Review: The Ring Formula

It’s time for my latest book report. (My bad: I should have published it earlier, and I thought I did. Nope. It was languishing in my draft files.) This week’s report is on The Ring Formula.

I’m not a fan of black men engaging in mansplaining. I am not a fan of most black men’s relationship advice because it echoes the same misogynistic tripe I can hear in the barbershop or in a Lil Wayne song. Still I am open to listening to men who are coming with good intentions, and Dr. Tartt came with good intentions.

Let me be honest: I know Dr. Tartt. Dr. Tartt is a real doctor. He’s cool people. He’s been a featured guest on Love Addiction, a TVOne show that I couldn’t get enough of, and he offered good advice on the show. I met him at a friend’s brunch where we attempted to get into the male mind. (Well, the other women did. I was more interested in getting into the shrimp-and-grits platter and biscuit box the waiter placed in front of me.) I did buy his book that day, and I let it sit on my shelf for a long time.

Now I know why. The title bothered me a lot. The assumption is that every woman wants a ring, and that’s not the case. But that’s a common assumption for most relationship books. Once I got past that, I did see some things that were valuable and other things that were the same claptrap I can get from trolling the Twitter feeds of some “relationship experts.” (I’m looking at you Keith Sweat and Tyrese.) See this blogger’s post for some explanation on the bad side of this advice.

The biggest thing I got from the book is that (some) men really are into this idea of hunter-prey. They like the chase. They relish in the thrill of it like pigs in filth. (Sorry, that was the best I could come up with this late at night). The hunter and prey analogy leaves a lot to be desired, especially considering that in the animal kingdom, a lot of female animals do the hunting. But it’s still interesting that (some) men are tangled up in that ideology.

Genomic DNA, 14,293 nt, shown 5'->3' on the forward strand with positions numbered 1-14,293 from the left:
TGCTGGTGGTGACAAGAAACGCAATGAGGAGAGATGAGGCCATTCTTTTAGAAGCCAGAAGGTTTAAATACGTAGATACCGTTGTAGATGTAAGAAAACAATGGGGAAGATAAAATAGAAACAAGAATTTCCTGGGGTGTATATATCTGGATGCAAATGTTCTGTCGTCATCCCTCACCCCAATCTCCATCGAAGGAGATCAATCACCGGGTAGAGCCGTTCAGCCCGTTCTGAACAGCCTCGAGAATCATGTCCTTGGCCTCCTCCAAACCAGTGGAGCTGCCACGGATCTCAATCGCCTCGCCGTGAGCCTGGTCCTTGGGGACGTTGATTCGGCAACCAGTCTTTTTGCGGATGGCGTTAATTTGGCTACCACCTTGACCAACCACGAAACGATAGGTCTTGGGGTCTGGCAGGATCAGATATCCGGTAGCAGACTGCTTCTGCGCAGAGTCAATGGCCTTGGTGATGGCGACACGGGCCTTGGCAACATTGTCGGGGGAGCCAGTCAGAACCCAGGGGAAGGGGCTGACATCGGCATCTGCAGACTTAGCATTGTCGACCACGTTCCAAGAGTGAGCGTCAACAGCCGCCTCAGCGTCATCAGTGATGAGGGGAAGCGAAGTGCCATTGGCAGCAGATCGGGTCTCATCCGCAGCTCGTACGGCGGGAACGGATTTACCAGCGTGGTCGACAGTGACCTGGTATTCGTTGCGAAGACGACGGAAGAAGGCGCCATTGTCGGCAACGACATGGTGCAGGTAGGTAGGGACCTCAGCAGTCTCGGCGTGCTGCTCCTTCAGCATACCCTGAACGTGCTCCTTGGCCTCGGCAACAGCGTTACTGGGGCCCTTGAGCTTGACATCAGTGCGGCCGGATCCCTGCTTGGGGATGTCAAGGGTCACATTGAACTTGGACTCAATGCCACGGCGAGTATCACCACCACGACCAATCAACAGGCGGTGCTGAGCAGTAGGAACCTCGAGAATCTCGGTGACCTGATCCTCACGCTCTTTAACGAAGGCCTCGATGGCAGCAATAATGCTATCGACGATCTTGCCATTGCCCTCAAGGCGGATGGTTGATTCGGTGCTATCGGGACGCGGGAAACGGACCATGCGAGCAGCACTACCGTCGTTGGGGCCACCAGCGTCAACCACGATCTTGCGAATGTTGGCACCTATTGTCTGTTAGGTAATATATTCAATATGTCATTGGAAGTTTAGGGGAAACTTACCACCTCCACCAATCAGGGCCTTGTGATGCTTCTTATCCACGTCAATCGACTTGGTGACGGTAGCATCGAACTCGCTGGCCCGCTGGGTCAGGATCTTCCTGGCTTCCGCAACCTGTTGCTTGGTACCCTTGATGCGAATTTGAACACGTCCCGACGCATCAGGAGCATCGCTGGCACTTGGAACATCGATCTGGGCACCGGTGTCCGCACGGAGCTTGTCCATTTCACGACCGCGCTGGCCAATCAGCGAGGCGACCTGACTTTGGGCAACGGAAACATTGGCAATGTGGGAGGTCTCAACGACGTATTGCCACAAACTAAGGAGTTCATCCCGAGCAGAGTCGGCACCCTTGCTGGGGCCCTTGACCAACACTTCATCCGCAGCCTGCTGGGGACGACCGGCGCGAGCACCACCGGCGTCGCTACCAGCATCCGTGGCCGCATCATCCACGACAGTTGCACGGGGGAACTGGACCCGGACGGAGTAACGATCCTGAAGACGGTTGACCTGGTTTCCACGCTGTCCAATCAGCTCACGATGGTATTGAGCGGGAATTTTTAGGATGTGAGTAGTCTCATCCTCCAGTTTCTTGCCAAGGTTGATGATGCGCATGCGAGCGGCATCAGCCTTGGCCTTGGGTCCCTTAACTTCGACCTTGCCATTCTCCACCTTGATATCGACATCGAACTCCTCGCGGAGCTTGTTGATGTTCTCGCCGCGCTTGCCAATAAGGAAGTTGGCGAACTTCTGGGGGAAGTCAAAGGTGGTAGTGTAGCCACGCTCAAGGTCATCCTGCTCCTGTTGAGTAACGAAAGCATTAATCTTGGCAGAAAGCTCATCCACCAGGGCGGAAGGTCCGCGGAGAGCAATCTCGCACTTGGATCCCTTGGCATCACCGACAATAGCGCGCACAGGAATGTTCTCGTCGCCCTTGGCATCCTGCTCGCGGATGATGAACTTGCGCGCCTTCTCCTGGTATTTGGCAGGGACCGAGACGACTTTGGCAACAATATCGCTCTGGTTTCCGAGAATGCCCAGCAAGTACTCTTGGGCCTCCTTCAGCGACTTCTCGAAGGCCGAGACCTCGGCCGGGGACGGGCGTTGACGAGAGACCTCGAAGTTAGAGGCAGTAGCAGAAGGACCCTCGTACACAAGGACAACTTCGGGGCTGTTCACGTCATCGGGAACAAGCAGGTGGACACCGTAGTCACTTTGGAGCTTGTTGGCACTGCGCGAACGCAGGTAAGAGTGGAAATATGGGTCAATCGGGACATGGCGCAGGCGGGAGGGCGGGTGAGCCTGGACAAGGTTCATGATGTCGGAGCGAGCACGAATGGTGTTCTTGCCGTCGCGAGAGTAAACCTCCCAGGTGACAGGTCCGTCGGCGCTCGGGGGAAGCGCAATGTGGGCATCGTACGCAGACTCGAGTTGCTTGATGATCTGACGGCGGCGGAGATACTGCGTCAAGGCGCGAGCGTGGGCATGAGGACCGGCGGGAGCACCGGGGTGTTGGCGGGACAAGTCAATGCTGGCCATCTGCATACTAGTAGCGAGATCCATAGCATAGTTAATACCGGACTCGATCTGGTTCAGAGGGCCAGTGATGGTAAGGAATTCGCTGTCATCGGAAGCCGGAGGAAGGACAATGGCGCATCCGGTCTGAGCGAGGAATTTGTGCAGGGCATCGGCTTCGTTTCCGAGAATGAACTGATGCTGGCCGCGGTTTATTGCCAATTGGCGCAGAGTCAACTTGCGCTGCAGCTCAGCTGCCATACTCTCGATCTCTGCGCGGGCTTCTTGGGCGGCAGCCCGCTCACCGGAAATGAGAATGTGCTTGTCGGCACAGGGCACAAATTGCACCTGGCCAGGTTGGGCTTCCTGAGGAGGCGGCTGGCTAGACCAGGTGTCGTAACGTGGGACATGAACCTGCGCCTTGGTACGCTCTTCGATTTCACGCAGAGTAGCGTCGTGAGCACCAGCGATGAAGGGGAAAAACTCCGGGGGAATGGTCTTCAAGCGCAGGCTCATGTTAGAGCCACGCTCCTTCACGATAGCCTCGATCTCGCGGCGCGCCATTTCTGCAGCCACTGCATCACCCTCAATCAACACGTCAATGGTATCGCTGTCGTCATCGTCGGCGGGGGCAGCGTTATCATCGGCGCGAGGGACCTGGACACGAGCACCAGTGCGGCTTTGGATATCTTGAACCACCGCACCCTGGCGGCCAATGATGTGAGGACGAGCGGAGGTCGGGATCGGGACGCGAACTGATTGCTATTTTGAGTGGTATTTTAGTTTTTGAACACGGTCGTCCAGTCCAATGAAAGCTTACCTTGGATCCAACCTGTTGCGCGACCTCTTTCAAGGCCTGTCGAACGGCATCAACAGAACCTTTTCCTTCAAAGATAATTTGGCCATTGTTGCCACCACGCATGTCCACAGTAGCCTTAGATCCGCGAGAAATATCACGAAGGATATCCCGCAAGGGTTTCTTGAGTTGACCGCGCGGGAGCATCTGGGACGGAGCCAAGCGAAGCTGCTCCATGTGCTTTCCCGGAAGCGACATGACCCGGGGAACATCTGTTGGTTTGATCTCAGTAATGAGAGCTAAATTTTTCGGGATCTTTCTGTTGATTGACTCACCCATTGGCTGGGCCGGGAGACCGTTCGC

The biggest disappointment is the chapter detailing that “men marry friends, not freaks.” Sigh. The madonna-whore dichotomy again. You have to be a lady in the streets and a lady in the bed. The implication that women who have sex early in the relationship is the result of some deep-seated psychological issues (probably going back to their fathers) is troubling and rests on some sexist observations. I believe in waiting for the appropriate time, not a mandated time frame as Steve Harvey and Patty Stanger suggest.

Sidebar: Alledgedly, the Millionaire Matchmaker found her new boyfriend on Plenty of Fish. If that’s true, I will eat my weight in Magnum ice cream bars.

The biggest laugh came from the chapter on being able to cook. When anyone tells me that I need to know how to cook to get a guy, I laugh because they have obviously not met some of my aunts who have hooked several husbands without knowing how to boil an egg. But it’s all in how you define cooking. I know how to follow directions, and I know enough not to kill someone (I hope).

Like with all advice, you take it with a grain of salt. Use what you can. Use what makes sense based on your situation. Discard the rest. That’s easier said than done, but I know that from this book, I can use chapter 2 and 5.

Published by tianajohnson90

I am an oil-and-water combination of humor, ambition, laziness, insecurity, certainty, procrastination, and drive. I am an aspiring romance novelist who writes by the seat of her pants. Waging and sometimes winning a daily battle with procrastination, plots, characters, and the day job.

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